James Wyatt should not be confused with the shoemaker of the same name who had a shop very near until 1816; but he obviously was at the time, as this announcement in Jackson's Oxford Journal of 3 February 1816 indicates:

JAMES WYATT, Carver and Gilder, High-street, Oxford, has just seen a Circular Letter, from Mr. T. Sadler, which states that Mr. Sadler “intends shortly to recommence the trade of Chemist and Druggist, in the premises now occupied by Mr. James Wyatt, opposite All Saints' Church.” It is very probable it may be imagined that J. Wyatt, Carver and Gilder, is about to relinquish his business, or to remove to other premises; he therefore takes this early opportunity of acquainting his Friends and the Public, that Mr. Sadler is going to the house now occupied by MR. WYATT THE SHOEMAKER, and J. Wyatt, Carver and Gilder hopes for a long continuance of the favours of the University and City, in the house he now occupies.
High-street, Oxford, Feb. 2d, 1816.

In 1823 James Wyatt the elder was listed in Pigot’s Directory as being a printseller in the High Street.

James Wyatt was a prominent figure in Oxford’s public life for 38 years. He was elected on to the old Corporation in 1815, and on to the new one in 1837. He was elected Sheriff of Oxford for 1839/40, and took part in the perambulation of the city at the end of his shrievalty, so his name as Sheriff appears on three boundary stones in the Wolvercote area.

On 29 August 1837 at St Mary's Church in Portsea, James Wyatt’s son James Wyatt junior was married to Eliza Moorman (born 21 December 1814), and they continued to live in their father’s home at 115 High Street in the parish of All Saints.

James Wyatt was elected Sheriff of Oxford for 1839/40, and accompanied the Mayor on his perambulation of the city bounds on 14 July 1840 .

The 1841 census shows James Wyatt senior (67), described as a gilder, living at 115 High Street with his wife Mary; his son James junior and his wife Eliza; and his two grown-up daughters Ann and Elizabeth, plus two female servants. Later that year, his wife Mary Wyatt died at the age of 78, and she was buried at St Mary-the-Virgin Church on 9 September 1841.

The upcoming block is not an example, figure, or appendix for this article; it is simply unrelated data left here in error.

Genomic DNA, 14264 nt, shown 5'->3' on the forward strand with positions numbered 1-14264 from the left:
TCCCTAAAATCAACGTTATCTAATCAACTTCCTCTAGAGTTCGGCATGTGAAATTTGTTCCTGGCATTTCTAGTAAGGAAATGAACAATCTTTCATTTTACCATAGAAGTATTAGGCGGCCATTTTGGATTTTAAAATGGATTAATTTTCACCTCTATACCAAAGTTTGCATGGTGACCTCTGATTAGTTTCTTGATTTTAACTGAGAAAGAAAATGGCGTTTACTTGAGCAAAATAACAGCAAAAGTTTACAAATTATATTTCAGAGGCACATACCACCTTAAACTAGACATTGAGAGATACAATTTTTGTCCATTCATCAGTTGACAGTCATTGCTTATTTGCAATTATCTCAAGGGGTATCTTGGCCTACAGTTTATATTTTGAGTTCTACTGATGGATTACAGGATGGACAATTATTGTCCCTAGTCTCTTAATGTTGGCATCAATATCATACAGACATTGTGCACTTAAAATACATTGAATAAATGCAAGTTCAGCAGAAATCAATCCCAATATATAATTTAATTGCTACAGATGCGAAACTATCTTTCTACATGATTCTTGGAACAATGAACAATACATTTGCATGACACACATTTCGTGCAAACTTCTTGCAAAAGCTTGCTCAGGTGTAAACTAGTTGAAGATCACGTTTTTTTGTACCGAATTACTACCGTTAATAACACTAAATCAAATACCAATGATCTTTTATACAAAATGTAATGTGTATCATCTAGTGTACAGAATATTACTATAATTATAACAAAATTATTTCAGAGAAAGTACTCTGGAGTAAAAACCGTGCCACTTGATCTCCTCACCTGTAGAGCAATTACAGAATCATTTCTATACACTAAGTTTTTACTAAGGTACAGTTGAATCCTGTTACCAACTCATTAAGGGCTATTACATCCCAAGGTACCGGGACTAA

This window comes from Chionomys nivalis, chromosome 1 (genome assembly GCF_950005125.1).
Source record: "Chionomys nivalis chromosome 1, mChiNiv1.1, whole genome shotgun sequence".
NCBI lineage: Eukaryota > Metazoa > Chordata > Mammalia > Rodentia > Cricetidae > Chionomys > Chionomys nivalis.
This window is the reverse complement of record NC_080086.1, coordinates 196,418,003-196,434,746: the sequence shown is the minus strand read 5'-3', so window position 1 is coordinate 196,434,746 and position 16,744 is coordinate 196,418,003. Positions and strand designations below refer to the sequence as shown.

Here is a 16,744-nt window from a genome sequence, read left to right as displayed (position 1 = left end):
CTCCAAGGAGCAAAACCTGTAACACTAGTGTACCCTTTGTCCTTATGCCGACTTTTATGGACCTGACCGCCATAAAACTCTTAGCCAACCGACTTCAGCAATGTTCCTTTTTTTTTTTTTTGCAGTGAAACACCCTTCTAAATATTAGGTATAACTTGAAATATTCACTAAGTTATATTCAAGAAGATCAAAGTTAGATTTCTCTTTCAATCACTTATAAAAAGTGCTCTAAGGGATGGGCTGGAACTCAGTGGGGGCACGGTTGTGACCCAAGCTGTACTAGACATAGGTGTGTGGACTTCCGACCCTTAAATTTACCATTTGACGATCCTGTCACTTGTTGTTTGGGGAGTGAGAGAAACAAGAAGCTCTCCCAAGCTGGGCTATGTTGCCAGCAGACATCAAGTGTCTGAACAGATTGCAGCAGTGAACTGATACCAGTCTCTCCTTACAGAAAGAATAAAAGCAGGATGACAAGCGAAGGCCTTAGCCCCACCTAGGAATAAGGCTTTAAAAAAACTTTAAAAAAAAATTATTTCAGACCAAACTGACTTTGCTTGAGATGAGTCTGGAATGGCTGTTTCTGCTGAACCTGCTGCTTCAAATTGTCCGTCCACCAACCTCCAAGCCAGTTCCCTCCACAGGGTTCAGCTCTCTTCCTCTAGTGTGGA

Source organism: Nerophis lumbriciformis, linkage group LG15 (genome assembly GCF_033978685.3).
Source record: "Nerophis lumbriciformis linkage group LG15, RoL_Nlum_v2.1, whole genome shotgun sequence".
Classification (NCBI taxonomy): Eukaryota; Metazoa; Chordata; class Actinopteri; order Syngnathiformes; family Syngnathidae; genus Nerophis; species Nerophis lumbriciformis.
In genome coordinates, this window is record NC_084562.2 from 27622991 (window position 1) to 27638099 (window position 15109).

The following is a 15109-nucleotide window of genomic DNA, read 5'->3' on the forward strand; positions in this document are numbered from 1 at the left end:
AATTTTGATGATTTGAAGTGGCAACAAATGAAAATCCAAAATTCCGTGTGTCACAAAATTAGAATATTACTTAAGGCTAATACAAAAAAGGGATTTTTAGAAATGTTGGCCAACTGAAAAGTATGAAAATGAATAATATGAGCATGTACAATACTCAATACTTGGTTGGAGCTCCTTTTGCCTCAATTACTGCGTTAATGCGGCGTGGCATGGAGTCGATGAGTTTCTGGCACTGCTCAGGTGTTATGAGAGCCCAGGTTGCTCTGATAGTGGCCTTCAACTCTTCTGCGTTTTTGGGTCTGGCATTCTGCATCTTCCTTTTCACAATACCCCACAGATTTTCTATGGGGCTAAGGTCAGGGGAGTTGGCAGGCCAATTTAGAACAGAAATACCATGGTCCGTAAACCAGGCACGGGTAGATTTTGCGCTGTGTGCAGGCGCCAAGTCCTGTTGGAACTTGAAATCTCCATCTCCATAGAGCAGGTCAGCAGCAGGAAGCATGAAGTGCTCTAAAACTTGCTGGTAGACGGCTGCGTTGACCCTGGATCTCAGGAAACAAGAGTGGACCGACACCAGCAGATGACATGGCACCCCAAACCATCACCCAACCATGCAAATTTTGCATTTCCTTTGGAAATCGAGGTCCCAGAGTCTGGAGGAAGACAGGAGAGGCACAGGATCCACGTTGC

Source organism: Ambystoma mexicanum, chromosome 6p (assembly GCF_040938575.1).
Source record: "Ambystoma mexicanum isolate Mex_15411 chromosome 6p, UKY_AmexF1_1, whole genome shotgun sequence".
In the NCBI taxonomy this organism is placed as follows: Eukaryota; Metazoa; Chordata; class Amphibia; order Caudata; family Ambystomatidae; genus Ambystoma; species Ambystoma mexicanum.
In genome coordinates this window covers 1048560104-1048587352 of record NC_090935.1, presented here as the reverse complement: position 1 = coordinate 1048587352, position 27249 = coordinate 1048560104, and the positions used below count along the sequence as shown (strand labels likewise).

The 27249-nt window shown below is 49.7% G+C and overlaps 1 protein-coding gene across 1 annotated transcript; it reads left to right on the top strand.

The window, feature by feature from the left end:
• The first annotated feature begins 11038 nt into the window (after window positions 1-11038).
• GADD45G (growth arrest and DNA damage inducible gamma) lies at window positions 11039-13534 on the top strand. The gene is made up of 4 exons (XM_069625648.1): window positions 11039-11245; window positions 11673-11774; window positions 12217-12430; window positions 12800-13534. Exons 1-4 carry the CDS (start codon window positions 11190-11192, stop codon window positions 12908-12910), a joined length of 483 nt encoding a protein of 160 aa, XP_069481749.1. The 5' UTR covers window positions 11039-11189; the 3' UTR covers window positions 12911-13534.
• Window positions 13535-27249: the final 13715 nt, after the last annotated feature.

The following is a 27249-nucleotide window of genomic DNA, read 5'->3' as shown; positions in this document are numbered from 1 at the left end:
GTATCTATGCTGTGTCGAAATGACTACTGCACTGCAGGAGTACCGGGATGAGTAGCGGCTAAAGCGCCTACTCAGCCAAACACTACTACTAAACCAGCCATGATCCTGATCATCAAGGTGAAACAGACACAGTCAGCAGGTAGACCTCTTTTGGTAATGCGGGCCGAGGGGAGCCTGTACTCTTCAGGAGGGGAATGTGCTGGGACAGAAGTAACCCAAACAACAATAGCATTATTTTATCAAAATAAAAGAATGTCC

Wyatt was made an Alderman in 1841, and the following year was elected Mayor of Oxford (for 1842/3). The triennial perambulation of the city bounds fell again at the end of his mayoralty, and this duly took place on 25 July 1843:

James Wyatt had a great interest in the history and antiquities of Oxford, and was curator of pictures at Blenheim Palace.

In 1846 the elderly James Wyatt met the young John Everett Millais (1829–96), who returned to Oxford as his guest freqently between 1846 and 1849, when he painted a picture of James Wyatt with his granddaughter Mary Sarah Bridges Wyatt ( later Mrs Joseph Henry Standen).

The 1851 census shows Wyatt, now a widower of 77, living at 115 High Street with his spinster daughters Ann and Elizabeth, and his son James junior (39) with his wife Eliza (36) and their two young daughters Mary (b. 31 August 1845), and Sarah (b. 17 January 1849).

† Alderman James Wyatt died at 115 High Street at the age of 79 on 23 March 1853, and his funeral was held at All Saints’ Church on 29 March.

James Wyatt junior by Millais

 

 

His son James Wyatt junior died on 8 August 1882 at the age of 71, leaving a personal estate of over £6,968, and James junior's wife Eliza died on 28 February 1885.

 

Left: James Wyatt's son James Wyatt junior (1810–1882)
in a portrait by Millais. An earlier portrait of his wife and their daughter Sarah can be seen here


See also:

  • Pictures of (1) James Wyatt by John Bridges, and (2) his son James Wyatt junior by Sir John Everett Millais, both in the St Aldate’s Room in the Town Hall
  • Jackson’s Oxford Journal, 15 February 1806: Announcement of Wyatt’s marriage
  • Jackson’s Oxford Journal, 26 March 1853, p. 3cd: Wyatt’s obituary
  • Oxford Times, 10 October 1986, p. 4 (article about his portrait, to be centrepiece of a London exhibition)
  • Malcolm Graham, Oxford City Apprentices 1697–1800, entries numbered 1092, 2887
  • PCC Will PROB 11/2179/24 (Will of James Wyatt, Carver and Gilder, Widower of All Saints in the City of Oxford, proved 29 September 1853)
  • 1841 Census: Oxford (All Saints), 891/02/8
  • 1851 Census: Oxford (All Saints), 1728/80

©Stephanie Jenkins

Last updated: 3 May, 2021